Open Access News

News from the open access movement

Wednesday, October 18, 2006

Gutting EPA libraries and access to research

Budget cuts are forcing the U.S. Environmental Protection Agency (EPA) to cancel journal subscriptions.  From the October 9 press release of the Public Employees for Environmental Responsibility:

The U.S. Environmental Protection Agency is sharply reducing the number of technical journals and environmental publications to which its employees will have online access, according to agency e-mails released today by Public Employees for Environmental Responsibility (PEER). This loss of online access compounds the effect of agency library closures, meaning that affected employees may not have access to either a hard copy or an electronic version of publications.

Citing budgetary shortfalls, cancellations of online subscriptions will be felt more sharply in some EPA offices and regions than others....

In addition to technical journals, EPA is also canceling its subscriptions to widely-read environmental news reports, such as Greenwire, The Clean Air Report and The Superfund Report, which summarize and synthesize breaking events and trends inside industry, government and academia. Greenwire, for example, recorded more than 125,000 hits from EPA staff last year.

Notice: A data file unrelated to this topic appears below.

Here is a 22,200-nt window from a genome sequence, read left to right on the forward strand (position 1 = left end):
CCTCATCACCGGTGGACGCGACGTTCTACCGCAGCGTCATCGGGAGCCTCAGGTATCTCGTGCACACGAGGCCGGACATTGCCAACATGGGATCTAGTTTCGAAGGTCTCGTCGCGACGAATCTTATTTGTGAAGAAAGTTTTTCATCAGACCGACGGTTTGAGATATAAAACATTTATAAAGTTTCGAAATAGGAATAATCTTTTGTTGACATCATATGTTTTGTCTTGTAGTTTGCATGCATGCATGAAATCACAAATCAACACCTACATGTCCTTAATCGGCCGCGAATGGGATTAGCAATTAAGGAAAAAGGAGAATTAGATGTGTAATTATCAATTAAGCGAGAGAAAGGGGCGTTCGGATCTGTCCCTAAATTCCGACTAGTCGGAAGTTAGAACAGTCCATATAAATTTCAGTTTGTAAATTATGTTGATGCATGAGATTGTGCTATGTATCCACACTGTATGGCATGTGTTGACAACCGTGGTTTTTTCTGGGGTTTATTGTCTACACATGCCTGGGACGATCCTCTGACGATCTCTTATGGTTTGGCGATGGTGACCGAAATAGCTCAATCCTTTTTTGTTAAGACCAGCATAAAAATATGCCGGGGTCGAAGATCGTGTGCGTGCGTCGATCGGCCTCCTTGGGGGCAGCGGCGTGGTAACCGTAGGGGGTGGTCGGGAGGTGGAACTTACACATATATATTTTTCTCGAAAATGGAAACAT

As a result of these cuts, agency scientists and other technical specialists will no longer have ready access to materials that keep them abreast of developments within their fields. Moreover, enforcement staff, investigators and other professionals will have a harder time tracking new developments affecting their cases and projects.

“EPA’s professionals need current information in order to do their jobs, but with each passing month, even these basic tools are being put off limits,” stated PEER Executive Director Jeff Ruch, whose organization has been drawing attention to EPA’s shuttering of its technical libraries. “EPA is entering its own Dark Age, where both the inward and outward flows of information are being strained through an ever-narrowing sieve.” ...

Comment. Just what we need in the face of global warming:  an under-informed agency leading the search for solutions in the nation most responsible for causing the problem. 

I wonder what percentage of the research to which the EPA no longer has access was funded by the EPA.  The agency provides OA abstracts to the research it funds, but doesn't yet require or even encourage OA to the full-texts.  Under FRPAA, however, the EPA would have to require OA to EPA-funded research.